I’ve been doing this long enough that I’m getting consistently weirded out by changes to WordPress’s UI and have feelings about that, but also use this blogging platform inconsistently enough that I don’t remember if I had the same feelings last year.
Last year I remarked, at length, on the fact that it had been a decade since I started this project. I’m not going to do that again, although I feel like the commitment to both the tracking project and the reflecting piece probably says more about me than I think it does. #neurodivergentreaders
This, though, was the first year that I seriously intended to hit 150 books. Granted, I didn’t tell goodreads or Storygraph that, but my secret goal was to top 150 a second year in a row because if I could do it this year, I could set it as my goal next year and it would feel like a push, but not a stretch.
Reader, after an exhausting December where I read the fewest books of any month this year, we are at 155.
In retrospect, that does make the job of picking my top books rather more difficult, but I’ll embrace that.
The thing is, I don’t (just) do this for the numbers. I’ve spent a while reflecting on why I read recently—other than that I can’t help myself and it’s a pretty necessary part of how I make myself human, which I also talked about last year—and the element that I keep coming back to is the way that I think and feel using books. Books are an integral part of how I think about the world, not just learning by reading nonfiction, but through fiction and especially speculative fiction as well. Alexis Shotwell (in Against Purity) quotes Samuel Delany (I think) saying:
We SF writers often say that science fiction prepares people to think about the real future—but that’s because it relates to the real present in the particular way it does; and that relation is neither one of prediction nor one of prophecy. It is one of dialogic, contestatory, agonistic creativity. In science fiction the future is only a writerly convention that allows the SF writer to indulge in a significant distortion of the present that sets up a rich and complex dialogue with the reader’s here and now.
Books are always talking about the world, suggesting other options, explaining their theory on how it works, prescribing and proscribing certain attitudes, everything. All books are an argument about the nature of reality and sitting with that argument, arguing back—which, incidentally, also explains my approach to reviews—and arguing on, and reading more is that dialogue with the world. It’s not surprising to me that most of the books on my top ten list are books that stuck with me because of how they served and continue to serve as texts with which I think and feel about the world.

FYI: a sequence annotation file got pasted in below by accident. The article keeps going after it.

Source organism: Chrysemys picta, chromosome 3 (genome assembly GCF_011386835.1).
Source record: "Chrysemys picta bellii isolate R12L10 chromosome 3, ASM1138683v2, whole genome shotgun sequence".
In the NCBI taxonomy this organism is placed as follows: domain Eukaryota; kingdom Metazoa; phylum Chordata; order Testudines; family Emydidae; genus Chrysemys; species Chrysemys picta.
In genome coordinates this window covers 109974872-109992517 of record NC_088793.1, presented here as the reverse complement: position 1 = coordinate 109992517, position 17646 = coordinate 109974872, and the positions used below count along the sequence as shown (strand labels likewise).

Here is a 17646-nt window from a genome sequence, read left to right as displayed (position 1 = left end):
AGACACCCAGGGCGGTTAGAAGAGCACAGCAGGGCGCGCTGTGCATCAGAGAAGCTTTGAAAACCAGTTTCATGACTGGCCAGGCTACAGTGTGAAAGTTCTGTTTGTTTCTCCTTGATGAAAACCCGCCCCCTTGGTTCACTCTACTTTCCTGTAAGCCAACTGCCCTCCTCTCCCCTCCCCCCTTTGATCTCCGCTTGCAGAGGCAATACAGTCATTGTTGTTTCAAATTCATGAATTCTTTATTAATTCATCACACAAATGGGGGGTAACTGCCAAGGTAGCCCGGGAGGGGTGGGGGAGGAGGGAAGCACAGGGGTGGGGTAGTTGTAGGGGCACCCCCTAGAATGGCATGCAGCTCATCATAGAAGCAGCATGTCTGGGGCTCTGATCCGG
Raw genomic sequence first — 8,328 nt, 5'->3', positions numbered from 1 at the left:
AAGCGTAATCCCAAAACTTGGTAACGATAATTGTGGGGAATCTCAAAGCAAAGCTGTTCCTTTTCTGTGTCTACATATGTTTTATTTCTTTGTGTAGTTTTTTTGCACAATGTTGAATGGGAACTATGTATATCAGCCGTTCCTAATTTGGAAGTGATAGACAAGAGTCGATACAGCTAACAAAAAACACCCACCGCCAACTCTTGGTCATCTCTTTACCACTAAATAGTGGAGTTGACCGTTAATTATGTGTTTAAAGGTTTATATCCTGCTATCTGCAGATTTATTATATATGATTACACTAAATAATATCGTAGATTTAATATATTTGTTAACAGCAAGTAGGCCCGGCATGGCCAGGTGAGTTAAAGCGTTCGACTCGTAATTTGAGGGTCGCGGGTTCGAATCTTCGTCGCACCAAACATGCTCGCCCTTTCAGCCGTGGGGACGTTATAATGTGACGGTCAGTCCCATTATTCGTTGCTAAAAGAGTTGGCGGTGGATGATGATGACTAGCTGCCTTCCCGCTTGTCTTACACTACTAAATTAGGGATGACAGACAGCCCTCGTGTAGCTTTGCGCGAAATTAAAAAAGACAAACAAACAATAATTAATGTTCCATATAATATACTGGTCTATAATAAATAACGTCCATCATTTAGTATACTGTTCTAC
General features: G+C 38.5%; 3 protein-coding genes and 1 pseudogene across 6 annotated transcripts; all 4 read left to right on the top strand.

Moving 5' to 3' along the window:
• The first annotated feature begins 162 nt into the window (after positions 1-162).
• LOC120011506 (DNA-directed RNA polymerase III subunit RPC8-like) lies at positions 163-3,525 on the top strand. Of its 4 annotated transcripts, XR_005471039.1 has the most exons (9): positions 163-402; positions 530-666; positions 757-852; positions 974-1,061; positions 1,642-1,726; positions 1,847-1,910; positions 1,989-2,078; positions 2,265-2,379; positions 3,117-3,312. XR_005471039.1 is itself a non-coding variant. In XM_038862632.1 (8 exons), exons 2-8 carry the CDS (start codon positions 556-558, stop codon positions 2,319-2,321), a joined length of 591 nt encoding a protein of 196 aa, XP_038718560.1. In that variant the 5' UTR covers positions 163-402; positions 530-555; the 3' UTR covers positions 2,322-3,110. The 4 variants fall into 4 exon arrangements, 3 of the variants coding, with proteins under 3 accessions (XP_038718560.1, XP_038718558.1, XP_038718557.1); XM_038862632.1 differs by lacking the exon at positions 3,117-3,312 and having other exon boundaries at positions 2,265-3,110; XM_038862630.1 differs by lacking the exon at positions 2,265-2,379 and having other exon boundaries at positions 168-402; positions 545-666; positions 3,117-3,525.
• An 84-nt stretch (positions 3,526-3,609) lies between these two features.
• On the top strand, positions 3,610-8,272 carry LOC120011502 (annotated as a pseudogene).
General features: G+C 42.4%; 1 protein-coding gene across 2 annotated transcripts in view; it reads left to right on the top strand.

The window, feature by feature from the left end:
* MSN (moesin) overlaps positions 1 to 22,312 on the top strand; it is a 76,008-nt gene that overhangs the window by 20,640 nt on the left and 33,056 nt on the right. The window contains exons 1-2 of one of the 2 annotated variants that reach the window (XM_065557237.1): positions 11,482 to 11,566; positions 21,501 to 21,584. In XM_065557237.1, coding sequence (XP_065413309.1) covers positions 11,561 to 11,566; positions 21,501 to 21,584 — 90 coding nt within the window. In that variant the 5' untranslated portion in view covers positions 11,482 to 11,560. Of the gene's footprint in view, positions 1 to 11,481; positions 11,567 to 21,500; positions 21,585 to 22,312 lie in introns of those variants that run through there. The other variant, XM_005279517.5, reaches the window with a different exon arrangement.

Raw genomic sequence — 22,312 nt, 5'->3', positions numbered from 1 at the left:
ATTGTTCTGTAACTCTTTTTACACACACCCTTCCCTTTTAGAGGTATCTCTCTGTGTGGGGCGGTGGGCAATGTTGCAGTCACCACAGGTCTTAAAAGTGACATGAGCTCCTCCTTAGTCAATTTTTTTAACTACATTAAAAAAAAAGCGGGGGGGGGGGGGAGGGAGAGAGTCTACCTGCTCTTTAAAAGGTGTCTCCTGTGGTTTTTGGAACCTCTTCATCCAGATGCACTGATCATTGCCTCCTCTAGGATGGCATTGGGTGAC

Sometimes, to be fair, I read to take a break from thinking and that’s usually when rereading comes in. I don’t, as a rule, count rereads for coping, but I do count rereads for content. So, for example, when I reread C. S. Lewis’s Till We Have Faces this year, it was to refresh myself on the content and use it in a class I was giving. When I relistened to the entire Dark Is Rising Sequence in the middle of December, that was mostly to have familiar stories while I knit and a little to get ready for the BBC audio drama version. Basically, if I’m reading it because I can’t face the prospect of reading something new, I don’t count it as read this year.
Anyway, let’s look at some of the stats. A quick note – Storygraph (which I really like and am a plus subscriber to) lets you do half and quarter stars, so this chart is going to look a bit different this year.
Okay, maybe not that different. The 3.5 mostly just eats into things that would otherwise have been fours and allows me to be slightly more persnickety. I believe most of the time, I bumped a book down rather than up…which, again, is probably a reflection on me rather than the books. But it does mean that I keep picking good ones.
Also, because I find it interesting, the average ratings per medium are:
3.9 for audiobooks,
3.4 for digital books,
3.9 for print.
I’m not sure this is telling me anything beyond that my dataset is too small for sweeping conclusions, but I’m open to the possibility. I might break book types down by genre as well and that might also be cool.
On the topic, here’s how format broke down this year. This, by the way, is a wild increase on the number of audiobooks I read in the year and it came almost entirely at the expense of digital books.
Last year was 67 digital and 21 audio, while this year was 43 for each. A significant amount of that change was because I had a commute this year and often spent the 30 minute walk home listening to a book. Also, I’ve been slowly increasing my audiobook reading speed (I think I started doing that last year, but really got into it this year) and, funnily enough, you go through more books at 1.75 speed than you do at normal speed. (For those of you who are suddenly realizing that the reason I speak so fast is because 1.75x is a speed that is comfortable for me to take in information and finding that revelatory, you’re welcome.)